The M25 office market has experience increased investor interest and seen headline rents stabilise in the third quarter of the year according to Knight Frank.

In its M25 third quarter research report, the firm said that a shortage of properties to buy had caused yields to fall 25 basis points to 7.25%.

Knight Frank said that competitive bidding on prime assets from institutions has seen some properties exchange at yields more than 100 basis points lower than the initial quoting price.

Investment volumes increased by 3% on the previous quarter.

However, the total transactions over the second and third quarters combined have reached £466m, which is more than double the level of transactional activity in the previous two quarters.

Tim Smither, investment partner at Knight Frank, said: ‘We have continued to see yield compression for prime assets driven by a wall of money looking for exposure into South East offices, coupled with an increasingly thin supply of stock coming to the market.

‘We believe that this trend will continue over the short term, as buyers seek further exposure and funds withdraw sales as they become net buyers.

‘This is decoupled from the secondary markets, where pricing remains difficult and hold costs and refurbishment costs remain punitive.’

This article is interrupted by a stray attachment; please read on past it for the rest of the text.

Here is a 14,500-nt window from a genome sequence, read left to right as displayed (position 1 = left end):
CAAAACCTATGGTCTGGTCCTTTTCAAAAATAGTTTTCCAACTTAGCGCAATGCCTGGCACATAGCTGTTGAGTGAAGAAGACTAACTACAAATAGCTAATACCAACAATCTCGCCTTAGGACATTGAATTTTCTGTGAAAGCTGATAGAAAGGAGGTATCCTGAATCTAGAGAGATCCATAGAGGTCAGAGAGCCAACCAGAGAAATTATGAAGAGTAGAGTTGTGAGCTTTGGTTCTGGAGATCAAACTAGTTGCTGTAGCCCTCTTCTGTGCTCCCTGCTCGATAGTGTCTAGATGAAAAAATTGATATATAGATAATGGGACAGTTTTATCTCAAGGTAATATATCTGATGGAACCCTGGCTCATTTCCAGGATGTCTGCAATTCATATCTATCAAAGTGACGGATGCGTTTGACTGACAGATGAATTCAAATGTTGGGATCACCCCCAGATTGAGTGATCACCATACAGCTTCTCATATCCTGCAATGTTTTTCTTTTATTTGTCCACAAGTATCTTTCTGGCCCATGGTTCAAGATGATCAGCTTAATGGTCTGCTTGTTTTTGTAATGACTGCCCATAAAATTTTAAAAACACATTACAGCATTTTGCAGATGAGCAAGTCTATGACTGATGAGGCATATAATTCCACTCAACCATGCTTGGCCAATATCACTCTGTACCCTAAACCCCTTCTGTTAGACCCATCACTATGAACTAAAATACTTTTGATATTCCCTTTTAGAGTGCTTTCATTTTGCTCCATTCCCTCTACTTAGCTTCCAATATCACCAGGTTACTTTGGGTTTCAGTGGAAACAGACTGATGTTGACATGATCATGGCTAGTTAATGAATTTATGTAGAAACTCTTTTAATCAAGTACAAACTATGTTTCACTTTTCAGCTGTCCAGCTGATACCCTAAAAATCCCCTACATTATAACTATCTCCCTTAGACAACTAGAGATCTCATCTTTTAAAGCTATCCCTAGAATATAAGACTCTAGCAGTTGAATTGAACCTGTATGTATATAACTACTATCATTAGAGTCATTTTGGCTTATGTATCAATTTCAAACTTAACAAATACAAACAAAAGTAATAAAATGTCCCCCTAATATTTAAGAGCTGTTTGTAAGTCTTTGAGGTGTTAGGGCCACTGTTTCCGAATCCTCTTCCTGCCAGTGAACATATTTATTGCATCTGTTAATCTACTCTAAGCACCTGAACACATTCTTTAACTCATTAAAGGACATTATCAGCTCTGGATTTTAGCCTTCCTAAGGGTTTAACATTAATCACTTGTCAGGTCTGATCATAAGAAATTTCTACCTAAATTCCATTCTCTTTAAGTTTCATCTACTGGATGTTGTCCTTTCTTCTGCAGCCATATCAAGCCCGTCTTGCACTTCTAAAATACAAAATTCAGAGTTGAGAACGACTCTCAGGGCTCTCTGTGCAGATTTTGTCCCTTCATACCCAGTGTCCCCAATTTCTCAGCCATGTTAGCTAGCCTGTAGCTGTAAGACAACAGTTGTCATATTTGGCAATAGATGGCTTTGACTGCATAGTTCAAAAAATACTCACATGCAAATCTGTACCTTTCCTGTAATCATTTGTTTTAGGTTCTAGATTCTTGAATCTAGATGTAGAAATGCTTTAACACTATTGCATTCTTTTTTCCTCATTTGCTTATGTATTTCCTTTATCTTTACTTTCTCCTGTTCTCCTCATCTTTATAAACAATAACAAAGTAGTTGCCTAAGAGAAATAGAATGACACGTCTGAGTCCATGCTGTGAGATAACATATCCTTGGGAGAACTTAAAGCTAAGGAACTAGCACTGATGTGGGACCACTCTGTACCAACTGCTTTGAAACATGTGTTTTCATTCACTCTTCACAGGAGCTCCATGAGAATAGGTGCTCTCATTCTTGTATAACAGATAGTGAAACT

In the occupational market, take-up in the third quarter was 361,468 sq ft – a small 2% increase on the previous quarter’s level – but 38% below the third quarter 2008 total.

It also remained in line with Knight Frank’s forecast for total take-up in 2009 of around 1.5m sq ft - less than half the annual average.

However, it reported ‘a significant improvement’ in the level of tenant requirements being seen in the market, and said that take-up should recover gradually over the next 18 months as the economic outlook improves.

Emma Goodford, head of south east office leasing at Knight Frank, said the level of take-up and latent demand indicated that the bottom of the market has been reached.

‘We can begin to look forward to a gradual rise in lettings activity, accelerating by the latter half of 2010 as the economy recovers.

‘We can forecast that with prime headline rents showing clear indications of stabilising and incentives close to peaking, occupiers will need to move quickly if they are to grab a bargain.

‘There are now reasonable prospects for a return to positive rental growth later next year, albeit restricted to those towns where Grade A supply is tight relative to average demand.’

Goodford added that in some tightly supplied towns there was now a case to be made for speculative development again in ‘the not so distant future’ if the banks are prepared to finance it.